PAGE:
Cancer patient seeks yoga for treatment

INDIANAPOLIS (WTHR/CNN) – Patients and their caregivers are turning to yoga therapy to fight  cancer at the Indiana University's Simon Cancer Center.

Nipan Ray is fighting Leukemia at IU's Simon Cancer Center, where the average stay is four weeks. He and his wife are some of the nearly 300 patients, family, and staff integrating yoga into their journey.

"You need to be strong because it's a long process this is a difficult treatment," Ray said.

Ray is tethered to medical machines, so his instructor, Nancy Schalk, comes to his room for treatment.

Schalk uses mats for the more mobile patients, teaching full time, four days a week.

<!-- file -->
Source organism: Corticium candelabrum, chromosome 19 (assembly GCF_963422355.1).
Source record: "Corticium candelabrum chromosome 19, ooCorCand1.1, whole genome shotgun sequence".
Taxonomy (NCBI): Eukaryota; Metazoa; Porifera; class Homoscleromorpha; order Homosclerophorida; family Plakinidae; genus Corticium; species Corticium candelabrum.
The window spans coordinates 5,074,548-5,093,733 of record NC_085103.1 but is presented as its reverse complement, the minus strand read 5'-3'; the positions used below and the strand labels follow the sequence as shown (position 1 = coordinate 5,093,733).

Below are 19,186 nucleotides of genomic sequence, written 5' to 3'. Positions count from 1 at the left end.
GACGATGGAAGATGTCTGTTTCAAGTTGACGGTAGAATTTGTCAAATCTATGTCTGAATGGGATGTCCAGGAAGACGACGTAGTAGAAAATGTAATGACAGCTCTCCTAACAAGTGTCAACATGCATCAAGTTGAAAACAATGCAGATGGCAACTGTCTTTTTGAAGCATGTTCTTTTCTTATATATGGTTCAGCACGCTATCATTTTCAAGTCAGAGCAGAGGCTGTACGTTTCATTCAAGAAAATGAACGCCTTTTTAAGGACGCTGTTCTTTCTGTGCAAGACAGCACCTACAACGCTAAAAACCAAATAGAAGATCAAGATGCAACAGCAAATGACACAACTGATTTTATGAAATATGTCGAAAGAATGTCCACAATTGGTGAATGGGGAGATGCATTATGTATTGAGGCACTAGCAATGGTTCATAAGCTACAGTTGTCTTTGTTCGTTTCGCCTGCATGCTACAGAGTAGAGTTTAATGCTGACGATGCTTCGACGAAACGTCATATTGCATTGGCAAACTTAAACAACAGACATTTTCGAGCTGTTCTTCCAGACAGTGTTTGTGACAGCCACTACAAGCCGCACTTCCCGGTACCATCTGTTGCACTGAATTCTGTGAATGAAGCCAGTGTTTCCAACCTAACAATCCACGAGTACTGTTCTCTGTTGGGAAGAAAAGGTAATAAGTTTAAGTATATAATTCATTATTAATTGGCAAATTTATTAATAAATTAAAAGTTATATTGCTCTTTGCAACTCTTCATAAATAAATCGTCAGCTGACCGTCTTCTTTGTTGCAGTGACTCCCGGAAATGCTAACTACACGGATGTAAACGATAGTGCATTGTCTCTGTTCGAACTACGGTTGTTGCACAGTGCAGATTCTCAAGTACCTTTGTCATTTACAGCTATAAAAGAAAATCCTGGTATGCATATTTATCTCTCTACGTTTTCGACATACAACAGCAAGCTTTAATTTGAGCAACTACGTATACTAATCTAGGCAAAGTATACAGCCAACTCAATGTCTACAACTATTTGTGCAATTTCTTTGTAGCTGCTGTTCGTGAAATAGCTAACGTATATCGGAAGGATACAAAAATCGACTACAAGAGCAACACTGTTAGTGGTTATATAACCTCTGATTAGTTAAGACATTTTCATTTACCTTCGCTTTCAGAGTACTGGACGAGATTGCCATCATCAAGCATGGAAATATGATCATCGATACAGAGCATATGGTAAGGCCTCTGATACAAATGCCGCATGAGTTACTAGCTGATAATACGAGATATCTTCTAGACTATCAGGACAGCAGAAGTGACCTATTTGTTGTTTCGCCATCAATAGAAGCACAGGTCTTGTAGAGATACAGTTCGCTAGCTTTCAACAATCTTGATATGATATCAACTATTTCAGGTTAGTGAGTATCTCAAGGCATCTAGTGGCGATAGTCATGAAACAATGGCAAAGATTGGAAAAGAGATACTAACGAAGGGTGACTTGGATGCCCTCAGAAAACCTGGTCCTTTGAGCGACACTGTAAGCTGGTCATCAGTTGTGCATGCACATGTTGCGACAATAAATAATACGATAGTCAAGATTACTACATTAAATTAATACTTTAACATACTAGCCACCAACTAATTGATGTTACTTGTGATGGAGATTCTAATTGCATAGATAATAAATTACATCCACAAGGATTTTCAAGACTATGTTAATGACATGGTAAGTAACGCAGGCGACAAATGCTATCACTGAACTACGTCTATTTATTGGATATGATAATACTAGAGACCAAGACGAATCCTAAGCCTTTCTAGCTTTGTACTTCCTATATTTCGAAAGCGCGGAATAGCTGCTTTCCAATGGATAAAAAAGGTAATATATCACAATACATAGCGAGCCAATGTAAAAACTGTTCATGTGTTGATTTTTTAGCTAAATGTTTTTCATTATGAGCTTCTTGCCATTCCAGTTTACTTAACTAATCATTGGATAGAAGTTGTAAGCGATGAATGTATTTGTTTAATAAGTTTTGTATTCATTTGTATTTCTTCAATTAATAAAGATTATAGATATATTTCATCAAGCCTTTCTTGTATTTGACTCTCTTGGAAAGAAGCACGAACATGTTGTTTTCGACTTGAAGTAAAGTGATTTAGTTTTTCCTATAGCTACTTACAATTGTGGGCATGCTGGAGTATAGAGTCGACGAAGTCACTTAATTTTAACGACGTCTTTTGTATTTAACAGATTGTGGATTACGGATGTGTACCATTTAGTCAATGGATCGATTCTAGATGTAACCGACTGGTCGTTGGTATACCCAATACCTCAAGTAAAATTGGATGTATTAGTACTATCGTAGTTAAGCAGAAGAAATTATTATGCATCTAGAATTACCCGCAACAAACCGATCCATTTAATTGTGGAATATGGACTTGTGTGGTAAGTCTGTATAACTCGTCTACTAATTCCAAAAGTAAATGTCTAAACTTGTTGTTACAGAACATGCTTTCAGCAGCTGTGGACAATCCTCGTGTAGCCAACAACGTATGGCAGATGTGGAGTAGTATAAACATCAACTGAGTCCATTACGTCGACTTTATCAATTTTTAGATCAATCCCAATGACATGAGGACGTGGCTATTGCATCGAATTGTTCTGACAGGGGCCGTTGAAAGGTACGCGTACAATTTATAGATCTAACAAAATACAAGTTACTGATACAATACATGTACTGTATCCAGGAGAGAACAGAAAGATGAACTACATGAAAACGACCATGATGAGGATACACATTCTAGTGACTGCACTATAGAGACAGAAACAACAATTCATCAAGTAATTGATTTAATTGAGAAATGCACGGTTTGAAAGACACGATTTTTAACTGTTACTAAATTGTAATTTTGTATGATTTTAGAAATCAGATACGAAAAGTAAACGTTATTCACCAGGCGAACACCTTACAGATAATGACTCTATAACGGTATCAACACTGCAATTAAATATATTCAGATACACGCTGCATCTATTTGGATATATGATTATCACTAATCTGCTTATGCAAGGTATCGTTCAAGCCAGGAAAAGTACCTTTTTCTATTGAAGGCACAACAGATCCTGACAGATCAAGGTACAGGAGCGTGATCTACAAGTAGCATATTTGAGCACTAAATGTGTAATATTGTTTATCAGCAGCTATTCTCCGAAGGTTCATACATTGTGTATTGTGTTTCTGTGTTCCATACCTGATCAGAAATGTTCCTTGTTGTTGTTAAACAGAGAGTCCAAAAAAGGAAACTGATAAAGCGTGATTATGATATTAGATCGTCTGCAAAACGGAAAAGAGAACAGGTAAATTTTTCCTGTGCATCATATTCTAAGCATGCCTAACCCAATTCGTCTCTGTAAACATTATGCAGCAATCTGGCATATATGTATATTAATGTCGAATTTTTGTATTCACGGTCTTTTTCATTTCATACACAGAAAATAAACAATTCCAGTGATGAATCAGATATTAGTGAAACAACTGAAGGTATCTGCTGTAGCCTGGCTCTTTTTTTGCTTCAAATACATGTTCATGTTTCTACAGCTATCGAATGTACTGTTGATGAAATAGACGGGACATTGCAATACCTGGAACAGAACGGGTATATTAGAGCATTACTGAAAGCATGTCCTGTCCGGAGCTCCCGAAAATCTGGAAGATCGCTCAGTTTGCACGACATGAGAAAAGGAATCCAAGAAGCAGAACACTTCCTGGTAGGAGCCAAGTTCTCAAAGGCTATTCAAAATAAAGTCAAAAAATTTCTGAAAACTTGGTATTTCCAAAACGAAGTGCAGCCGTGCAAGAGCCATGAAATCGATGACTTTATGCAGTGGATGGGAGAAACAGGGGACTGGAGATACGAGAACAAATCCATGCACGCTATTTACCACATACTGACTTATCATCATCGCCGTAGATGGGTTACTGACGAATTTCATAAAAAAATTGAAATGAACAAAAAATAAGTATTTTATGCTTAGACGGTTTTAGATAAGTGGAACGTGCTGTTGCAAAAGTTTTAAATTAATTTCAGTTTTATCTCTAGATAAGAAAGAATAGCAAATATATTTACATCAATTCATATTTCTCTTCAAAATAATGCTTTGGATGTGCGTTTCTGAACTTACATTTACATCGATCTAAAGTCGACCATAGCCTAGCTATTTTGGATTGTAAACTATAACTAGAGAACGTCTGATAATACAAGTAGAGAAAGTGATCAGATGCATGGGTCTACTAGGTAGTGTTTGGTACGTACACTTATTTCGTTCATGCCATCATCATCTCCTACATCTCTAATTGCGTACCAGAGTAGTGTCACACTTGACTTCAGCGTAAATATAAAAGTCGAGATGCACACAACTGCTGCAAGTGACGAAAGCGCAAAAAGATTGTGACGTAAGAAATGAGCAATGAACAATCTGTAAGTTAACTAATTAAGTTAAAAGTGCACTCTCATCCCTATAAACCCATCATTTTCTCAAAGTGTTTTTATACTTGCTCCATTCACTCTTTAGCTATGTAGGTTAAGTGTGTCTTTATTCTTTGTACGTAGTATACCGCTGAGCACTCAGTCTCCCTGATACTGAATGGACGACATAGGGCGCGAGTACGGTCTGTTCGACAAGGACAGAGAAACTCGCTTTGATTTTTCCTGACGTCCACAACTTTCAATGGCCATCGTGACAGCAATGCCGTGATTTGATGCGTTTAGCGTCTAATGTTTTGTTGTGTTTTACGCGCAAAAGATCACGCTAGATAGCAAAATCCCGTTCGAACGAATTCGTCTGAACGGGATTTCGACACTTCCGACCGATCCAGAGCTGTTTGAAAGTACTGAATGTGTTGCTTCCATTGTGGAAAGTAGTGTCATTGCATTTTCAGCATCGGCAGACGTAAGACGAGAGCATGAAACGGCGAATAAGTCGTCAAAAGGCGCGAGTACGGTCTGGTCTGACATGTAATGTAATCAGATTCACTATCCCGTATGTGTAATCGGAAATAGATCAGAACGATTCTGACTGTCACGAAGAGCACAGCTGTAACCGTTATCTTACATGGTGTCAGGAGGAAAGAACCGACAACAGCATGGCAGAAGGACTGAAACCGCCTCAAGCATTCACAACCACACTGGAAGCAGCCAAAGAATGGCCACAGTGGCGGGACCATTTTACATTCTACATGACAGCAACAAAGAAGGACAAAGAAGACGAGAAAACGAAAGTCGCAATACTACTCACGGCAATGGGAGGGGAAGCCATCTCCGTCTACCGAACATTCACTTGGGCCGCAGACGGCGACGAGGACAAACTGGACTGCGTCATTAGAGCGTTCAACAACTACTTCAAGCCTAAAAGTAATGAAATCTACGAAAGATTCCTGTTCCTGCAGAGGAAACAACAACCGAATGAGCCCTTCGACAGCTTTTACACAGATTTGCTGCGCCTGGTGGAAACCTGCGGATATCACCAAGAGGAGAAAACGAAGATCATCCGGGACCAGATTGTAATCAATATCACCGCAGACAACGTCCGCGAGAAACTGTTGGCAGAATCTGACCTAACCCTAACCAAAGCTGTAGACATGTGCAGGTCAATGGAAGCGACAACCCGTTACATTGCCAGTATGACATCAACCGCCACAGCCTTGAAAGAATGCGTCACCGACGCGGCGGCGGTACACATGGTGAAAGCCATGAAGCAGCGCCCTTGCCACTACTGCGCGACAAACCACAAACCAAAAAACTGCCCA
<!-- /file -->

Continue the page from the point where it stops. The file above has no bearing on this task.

"It's a whole different level when you start to work with the medical staff as a part of the healthcare team within the hospital," Schalk said.

The yoga is part of the "Complete Life" program, the brainchild of Dr. Larry Cripe.

"I've been amazed with how much people love it," Cripe said. "I don't think it necessarily has an effect on the tumor, but I think it has a strong effect on how you feel when you are receiving treatment, and I think people feel better."

"What I've seen is it helps with a lot of the side effects that come with the treatment swelling, muscle atrophy it happens frighteningly quickly poor digestion and elimination," Schalk said.

"You know science does not frequently have any of the answers, and so it's avoiding the trap of thinking now that I have cancer I can only do what my oncologist says I should do," Cripe said.

Better results occur when patients partner, and yoga is one way to do just that, Cripe said.

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